On 9th Jan 42 a lone RAAF Hudson flew a reconnaissance of Truk Island for a distance of 2260Km.
    Air Power Development Centre
     
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  7. Elmas

    Elmas Active Member

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    The Rome-Tokyo raid (1942)

    In January 1942 Italians suspected that the British had managed to force the transmission codes between Italy and Japan, so had to be delivered in Tokyo the new codes to communicate with safety. Excluding transportation by land, considering the risks, and the timing of a sea transport of both surface ships and submarines, Autorities decided to transfer codes by air, this also far from easy task.

    For this purpose was prepared an S.M.75 GA (GA: Grande Autonomia), equipped with Alfa Romeo 128 RC engines, MM 60537, that on May 9, 1942 carried out a propaganda and a training raid throwing leaflets on Asmara, and then returned to Rome –Ciampino airport, on May. Unfortunately the plane was shortly afterwards smashed during a takeoff and was replaced by MM 60539. Commander was Lt. Col. Antonio Moscatelli, crew captain Mario Curto (pilot), Lieutenant Ernesto Mazzotti (radioman), the Ernesto Leone Marshal (engineer) and Captain Publio Magnini (navigator), who for the whole mission had to wear a leg cast for a fracture he had suffered in the incident of 11 May.

    The Japanese government feared complications with the Soviet government in the event that the plane had fallen into their hands, so they tried to block the mission, but now the decisions had been taken, so the transport of ciphers in Tokyo began.

    Guidonia - June 29, 1942 5:30 - Zaporoskje (Ukraine) same date 14.20


    Zaporoskje - June 30 18:00 GMT - Pao Tow Chen (Mongolia) 1 July 15:30 GMT

    A Pao Tow Chen plane was repainted with Japanese signs for recognition requirements and to prevent any Soviet spies discover the raid.



    [​IMG]



    Pao Tow Chen July 3rd 10:35 GMT - Tokyo (Japan) the same day at 20.00 GMT

    The Japanese authorities avoided to inform the public of the fly and, after a few days, they requested the crew to return to Italy as soon as possible



    [​IMG]





    [​IMG]


    Tokyo, July 16 at dawn (12:20 GMT) - Pao Tow Chen July 17 00:40 GMT


    Pao Tow Chen July 18 21:45 GMT (the S.M.75 had taken up the banner of Italian nationality) - Odessa (Romania) July 20 02:10 GMT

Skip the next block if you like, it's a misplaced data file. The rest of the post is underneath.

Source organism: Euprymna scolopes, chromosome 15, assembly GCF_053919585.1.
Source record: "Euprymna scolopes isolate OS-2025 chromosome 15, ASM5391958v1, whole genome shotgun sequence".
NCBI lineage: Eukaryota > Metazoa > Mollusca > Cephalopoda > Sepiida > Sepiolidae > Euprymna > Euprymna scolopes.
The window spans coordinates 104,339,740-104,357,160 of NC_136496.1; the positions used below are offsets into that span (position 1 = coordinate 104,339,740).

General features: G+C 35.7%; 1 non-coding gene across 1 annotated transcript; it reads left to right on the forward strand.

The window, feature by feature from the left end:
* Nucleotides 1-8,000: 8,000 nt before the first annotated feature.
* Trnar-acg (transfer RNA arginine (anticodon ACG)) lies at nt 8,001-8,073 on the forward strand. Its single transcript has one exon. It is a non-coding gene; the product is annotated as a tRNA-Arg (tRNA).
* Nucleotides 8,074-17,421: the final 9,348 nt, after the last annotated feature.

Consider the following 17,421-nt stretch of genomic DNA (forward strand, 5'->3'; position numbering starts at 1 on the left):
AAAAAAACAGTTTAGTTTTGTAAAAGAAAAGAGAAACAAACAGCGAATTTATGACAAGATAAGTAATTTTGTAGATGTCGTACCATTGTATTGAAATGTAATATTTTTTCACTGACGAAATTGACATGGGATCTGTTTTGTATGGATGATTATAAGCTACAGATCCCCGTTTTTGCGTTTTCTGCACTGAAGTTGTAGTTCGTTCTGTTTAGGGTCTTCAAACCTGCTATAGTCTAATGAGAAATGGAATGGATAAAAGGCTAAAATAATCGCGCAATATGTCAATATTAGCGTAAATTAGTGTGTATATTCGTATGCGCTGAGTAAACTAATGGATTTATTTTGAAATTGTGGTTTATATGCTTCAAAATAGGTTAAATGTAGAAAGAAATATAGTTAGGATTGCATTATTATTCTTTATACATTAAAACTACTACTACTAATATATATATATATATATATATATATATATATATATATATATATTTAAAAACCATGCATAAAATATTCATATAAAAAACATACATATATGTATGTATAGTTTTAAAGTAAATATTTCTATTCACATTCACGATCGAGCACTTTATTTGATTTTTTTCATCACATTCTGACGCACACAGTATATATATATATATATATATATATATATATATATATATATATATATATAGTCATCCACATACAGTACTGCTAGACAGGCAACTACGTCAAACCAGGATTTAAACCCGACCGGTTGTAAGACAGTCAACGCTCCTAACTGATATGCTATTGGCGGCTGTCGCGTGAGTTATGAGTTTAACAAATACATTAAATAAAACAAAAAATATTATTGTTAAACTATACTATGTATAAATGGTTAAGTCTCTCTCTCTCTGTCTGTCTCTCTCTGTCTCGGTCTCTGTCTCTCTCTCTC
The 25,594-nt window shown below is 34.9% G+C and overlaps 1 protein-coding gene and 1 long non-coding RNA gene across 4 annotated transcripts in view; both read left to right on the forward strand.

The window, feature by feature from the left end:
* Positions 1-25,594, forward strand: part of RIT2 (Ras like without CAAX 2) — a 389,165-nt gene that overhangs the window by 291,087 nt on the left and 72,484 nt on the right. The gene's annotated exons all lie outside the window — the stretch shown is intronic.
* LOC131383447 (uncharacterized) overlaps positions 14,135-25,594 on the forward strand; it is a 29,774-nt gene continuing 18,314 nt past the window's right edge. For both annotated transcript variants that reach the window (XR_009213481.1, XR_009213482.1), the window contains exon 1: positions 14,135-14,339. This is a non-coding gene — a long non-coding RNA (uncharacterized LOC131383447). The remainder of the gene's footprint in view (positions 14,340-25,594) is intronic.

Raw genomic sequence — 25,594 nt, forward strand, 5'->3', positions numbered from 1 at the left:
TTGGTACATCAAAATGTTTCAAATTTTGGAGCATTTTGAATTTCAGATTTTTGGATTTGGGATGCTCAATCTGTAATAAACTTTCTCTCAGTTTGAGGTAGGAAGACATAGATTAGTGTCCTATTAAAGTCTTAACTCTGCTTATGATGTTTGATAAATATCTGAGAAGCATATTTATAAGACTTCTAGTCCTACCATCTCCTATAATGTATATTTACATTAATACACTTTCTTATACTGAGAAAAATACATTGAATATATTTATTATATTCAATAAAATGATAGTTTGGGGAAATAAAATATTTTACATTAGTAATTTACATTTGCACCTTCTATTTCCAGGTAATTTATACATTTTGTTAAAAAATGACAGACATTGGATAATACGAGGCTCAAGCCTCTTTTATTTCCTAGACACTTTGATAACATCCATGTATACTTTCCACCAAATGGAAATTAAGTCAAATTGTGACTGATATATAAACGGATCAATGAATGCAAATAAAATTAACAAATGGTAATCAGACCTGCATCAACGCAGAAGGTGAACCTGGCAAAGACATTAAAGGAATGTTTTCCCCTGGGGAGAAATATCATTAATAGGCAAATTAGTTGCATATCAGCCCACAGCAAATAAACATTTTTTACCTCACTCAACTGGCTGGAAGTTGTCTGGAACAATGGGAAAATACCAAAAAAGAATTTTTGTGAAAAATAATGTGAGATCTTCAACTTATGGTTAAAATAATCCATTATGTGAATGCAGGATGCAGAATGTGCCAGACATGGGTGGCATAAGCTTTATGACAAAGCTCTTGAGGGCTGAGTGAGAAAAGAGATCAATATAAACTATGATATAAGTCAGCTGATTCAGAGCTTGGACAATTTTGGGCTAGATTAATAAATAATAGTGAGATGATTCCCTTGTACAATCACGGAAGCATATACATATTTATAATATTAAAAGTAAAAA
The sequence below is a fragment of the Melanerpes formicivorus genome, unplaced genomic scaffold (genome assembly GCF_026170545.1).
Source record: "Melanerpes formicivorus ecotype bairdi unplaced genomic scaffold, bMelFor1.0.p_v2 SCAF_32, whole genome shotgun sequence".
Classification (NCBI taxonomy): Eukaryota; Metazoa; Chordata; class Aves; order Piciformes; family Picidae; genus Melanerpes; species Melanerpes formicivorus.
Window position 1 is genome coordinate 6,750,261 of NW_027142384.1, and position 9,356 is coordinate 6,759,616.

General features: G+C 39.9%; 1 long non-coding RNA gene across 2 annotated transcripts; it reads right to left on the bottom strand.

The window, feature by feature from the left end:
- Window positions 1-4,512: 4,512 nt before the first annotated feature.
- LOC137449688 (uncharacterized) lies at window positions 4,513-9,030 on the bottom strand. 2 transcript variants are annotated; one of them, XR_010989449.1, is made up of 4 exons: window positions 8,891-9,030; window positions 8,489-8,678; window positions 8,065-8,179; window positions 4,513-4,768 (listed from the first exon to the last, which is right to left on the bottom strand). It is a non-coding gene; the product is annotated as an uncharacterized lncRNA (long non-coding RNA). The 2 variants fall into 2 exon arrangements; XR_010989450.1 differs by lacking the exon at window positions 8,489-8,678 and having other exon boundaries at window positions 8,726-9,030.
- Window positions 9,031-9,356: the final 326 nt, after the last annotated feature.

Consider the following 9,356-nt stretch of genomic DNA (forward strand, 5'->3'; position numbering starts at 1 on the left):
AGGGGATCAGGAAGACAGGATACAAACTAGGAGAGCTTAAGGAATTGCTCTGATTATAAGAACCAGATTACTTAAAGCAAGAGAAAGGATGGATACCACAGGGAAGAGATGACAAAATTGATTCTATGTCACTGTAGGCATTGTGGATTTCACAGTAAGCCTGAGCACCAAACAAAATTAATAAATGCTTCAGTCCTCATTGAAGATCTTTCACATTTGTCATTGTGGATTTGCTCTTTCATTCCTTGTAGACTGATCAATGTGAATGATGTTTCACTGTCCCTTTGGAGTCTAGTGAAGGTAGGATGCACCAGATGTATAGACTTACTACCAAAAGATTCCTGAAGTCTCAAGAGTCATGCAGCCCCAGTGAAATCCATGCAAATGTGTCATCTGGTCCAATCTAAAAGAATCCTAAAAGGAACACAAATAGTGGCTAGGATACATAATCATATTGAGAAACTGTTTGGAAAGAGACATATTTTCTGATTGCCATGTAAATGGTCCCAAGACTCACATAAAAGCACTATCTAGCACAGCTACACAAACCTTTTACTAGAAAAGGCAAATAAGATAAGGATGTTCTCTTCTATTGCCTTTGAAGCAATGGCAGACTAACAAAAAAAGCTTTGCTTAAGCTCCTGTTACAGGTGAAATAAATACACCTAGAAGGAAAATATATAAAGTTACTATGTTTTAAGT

Odessa July 20 11:00 GMT - Guidonia (Roma) that date 17.50 GMT.


    A good fly, for those times.


    More, in english:


    THE SECRET ITALIAN AIR RAID ROME-TOKYO – SUMMER 1942
     
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  8. pinehilljoe

    pinehilljoe Member

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    #8 pinehilljoe, Sep 3, 2016
    Last edited: Sep 3, 2016
    For a damaged aircraft, "Ye Olde Pub" flown by Charles Brown, coming home from Germany, while being escorted part of the way by Oberleutnant Franz Stigler.

    If you haven't read A Higher Call its a good book. Stigler ended the War flying jets with Steinhoff and Galland.
     
  9. oldcrowcv63

    oldcrowcv63 Well-Known Member

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  10. oldcrowcv63

    oldcrowcv63 Well-Known Member

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    Thanks GG, I'd read a bunch about the 'general aviation' light aircraft of the Bamboo fleet and their long distance aerial running of the Bataan blockade (performing many epic flights) but never heard about the Ford Trimotor's participation.

    The “Bamboo Fleet” Shuttle Service to Corregidor | Defense Media Network

    Also from the same period are the somewhat confused P-40E rebasing efforts flown between Bataan and the Del Monte plantation field on Mindanao that needlessly depleted the fleet of aerial defenders due to accidents. Each 500+ mile leg flight flown by the fully combat-loaded P-40E was an epic journey. I believe they were flown without external fuel tanks.
     
  11. airminded88

    airminded88 Member

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    Read the book. Loved it all the way.
     
  12. Elmas

    Elmas Active Member